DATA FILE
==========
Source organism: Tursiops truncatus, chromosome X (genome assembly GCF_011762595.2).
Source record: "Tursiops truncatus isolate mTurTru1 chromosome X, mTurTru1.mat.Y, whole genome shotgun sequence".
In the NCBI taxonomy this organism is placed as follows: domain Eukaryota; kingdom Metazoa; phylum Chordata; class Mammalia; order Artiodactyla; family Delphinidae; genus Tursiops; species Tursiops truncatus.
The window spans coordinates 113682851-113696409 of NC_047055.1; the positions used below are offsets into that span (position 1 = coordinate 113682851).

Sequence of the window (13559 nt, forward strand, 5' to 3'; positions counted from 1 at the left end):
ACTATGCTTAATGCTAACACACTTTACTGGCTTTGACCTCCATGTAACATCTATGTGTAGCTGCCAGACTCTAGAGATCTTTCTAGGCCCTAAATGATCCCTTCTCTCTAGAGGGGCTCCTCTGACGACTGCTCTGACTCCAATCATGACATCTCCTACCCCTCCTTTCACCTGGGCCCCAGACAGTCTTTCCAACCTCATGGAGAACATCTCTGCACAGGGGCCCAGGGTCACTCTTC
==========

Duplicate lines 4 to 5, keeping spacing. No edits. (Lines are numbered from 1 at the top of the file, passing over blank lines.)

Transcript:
The window spans coordinates 113682851-113696409 of NC_047055.1; the positions used below are offsets into that span (position 1 = coordinate 113682851).

Sequence of the window (13559 nt, forward strand, 5' to 3'; positions counted from 1 at the left end):